Monnet’s view of European integration attached emphasis to the role of institutions at the expense of national influence. This community method did not always sit well with politicians of the time, such as de Gaulle. In the decades that followed this would be played out in debates between those who believed in the importance of supranational institutions that defended common European interests and those who considered that European nation states were the key players.

Alasdair Blair (ablair@dmu.ac.uk)
Jean Monnet Chair and Professor of International Relations
Department of Politics and Public Policy
De Montfort University
Leicester
UK

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The perils of Brexit

There is a narrative that the EU is a bureaucratic, intrusive and costly organisation that tells the member states what to do. It is a view exacerbated by a concern about migration and is reflected in a rise of Euroscepticism and support for the ‘leave’ campaign.

The problem is that they tend to be gut instincts. While Britain has had an ‘on-off’ relationship with the EU, it has always benefited from the stability it has brought. Leaving the EU will make Britain less influential in the world, while it will still have to implement EU-shaped rules as nearly 50% of its trade is with the EU.  Leaving the EU will create massive instability in the financial markets, as well as for companies based in Britain who have set up production flows based upon the EU market. It will deprive Britain of necessary labour and lessen opportunities for British people to work abroad. This will in turn reduce economic growth, impacting on everything from employment and taxation to pension funds. And while some may say that British sovereignty is regained, it is hard to think how Britain will negotiate effectively with the likes of China, India, America and many more.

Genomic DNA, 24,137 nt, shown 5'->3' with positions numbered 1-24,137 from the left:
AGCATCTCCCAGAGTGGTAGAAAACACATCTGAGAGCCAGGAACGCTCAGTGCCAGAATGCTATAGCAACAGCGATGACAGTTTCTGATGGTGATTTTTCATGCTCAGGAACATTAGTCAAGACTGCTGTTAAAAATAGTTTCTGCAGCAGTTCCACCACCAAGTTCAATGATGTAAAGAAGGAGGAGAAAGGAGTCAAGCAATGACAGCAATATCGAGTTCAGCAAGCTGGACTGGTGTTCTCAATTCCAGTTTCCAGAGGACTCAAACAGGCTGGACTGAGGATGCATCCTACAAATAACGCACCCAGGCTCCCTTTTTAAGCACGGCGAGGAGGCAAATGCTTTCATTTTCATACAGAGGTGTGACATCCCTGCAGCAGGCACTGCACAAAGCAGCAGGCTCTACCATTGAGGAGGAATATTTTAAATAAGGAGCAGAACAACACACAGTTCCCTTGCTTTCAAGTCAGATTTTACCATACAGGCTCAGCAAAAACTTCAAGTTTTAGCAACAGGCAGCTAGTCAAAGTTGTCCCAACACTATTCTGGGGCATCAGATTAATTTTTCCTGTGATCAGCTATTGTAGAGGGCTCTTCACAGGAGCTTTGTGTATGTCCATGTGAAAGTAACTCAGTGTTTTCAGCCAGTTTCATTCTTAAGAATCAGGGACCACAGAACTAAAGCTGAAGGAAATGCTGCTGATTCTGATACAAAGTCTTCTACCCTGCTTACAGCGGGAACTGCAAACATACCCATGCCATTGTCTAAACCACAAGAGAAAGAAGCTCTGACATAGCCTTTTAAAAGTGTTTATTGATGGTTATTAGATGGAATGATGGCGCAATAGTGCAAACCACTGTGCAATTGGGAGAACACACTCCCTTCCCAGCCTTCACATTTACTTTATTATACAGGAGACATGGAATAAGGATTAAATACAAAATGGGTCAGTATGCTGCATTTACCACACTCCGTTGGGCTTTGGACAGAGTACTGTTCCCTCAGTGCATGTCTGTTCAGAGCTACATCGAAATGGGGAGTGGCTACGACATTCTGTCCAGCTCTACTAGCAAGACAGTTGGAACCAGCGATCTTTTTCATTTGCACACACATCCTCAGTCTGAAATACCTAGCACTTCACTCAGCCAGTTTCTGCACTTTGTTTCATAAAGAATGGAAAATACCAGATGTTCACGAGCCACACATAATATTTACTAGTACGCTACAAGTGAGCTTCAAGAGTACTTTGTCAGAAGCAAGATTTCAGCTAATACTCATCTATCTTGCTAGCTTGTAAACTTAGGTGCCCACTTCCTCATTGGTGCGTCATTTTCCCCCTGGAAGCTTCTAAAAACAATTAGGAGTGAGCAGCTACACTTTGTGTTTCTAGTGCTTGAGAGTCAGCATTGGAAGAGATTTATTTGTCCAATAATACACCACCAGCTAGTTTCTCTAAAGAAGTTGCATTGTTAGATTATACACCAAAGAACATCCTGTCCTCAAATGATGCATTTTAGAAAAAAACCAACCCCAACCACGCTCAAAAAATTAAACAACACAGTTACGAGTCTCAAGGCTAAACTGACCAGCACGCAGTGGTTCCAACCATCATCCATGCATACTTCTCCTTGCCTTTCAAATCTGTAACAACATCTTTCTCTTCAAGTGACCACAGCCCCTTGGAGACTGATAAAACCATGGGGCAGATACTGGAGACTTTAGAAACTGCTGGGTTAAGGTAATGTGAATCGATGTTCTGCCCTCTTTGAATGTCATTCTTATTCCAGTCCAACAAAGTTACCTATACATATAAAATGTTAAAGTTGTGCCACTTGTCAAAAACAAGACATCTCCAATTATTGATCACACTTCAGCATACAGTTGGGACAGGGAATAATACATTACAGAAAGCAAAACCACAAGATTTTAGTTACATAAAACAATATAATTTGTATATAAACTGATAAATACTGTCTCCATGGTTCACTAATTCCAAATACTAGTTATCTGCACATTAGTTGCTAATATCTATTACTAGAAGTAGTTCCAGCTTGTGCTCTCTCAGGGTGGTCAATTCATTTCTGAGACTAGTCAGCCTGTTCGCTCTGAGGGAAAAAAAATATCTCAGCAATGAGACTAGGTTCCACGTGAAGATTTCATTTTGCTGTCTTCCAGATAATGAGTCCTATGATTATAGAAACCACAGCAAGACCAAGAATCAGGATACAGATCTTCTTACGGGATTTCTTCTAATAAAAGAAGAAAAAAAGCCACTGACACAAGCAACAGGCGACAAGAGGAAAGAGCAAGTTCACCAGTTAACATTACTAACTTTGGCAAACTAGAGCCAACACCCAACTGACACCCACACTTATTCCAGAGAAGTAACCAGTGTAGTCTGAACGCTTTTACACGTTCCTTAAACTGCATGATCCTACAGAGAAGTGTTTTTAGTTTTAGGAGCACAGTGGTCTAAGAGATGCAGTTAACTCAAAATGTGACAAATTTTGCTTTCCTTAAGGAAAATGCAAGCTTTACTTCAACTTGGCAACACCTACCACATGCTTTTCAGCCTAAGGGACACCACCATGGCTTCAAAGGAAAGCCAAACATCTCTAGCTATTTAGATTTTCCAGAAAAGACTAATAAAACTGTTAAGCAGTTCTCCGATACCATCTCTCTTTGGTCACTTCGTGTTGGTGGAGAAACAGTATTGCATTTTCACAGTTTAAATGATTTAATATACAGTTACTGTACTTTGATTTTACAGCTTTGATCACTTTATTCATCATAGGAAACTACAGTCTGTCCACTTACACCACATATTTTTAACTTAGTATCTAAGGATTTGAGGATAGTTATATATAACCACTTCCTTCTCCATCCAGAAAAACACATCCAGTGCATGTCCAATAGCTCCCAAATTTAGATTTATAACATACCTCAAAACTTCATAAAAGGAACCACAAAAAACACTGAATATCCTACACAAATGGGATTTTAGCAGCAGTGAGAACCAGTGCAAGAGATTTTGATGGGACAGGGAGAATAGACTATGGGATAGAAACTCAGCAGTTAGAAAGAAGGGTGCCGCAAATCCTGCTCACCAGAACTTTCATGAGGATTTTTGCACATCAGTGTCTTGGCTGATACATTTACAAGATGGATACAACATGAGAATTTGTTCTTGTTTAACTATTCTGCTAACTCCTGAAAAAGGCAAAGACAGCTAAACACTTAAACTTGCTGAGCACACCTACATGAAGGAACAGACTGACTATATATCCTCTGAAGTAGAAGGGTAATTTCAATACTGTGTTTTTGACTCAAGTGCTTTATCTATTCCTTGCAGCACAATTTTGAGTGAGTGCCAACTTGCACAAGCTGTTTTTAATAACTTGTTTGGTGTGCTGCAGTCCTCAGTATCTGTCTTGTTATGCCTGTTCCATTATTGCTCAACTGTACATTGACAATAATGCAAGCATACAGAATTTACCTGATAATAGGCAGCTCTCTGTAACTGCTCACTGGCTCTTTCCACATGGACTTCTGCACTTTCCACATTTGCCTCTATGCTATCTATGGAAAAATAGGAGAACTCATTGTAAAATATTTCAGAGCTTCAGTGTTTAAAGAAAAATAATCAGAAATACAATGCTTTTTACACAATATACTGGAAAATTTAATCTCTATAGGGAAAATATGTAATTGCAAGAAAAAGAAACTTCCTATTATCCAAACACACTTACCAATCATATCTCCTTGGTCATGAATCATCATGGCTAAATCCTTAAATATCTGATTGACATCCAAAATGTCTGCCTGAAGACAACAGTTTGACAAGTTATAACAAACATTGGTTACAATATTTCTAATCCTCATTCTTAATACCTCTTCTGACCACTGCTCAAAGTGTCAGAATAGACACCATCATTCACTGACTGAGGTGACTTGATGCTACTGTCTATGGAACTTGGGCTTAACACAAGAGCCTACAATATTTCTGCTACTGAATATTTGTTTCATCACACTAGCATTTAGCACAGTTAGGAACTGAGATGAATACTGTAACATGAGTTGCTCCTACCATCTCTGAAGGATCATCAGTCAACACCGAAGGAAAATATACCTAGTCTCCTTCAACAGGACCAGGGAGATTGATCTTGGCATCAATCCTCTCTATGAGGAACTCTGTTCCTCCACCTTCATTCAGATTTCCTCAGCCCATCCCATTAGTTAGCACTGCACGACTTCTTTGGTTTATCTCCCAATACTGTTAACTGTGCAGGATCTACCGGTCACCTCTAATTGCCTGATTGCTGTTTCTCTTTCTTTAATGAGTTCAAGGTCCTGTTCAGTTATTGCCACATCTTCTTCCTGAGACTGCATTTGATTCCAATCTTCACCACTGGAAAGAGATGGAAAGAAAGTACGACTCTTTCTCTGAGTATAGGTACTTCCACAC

Alasdair Blair (ablair@dmu.ac.uk) and Jonathan Rose (jonathan.rose@dmu.ac.uk)

Department of Politics and Public Policy
De Montfort University
Leicester
UK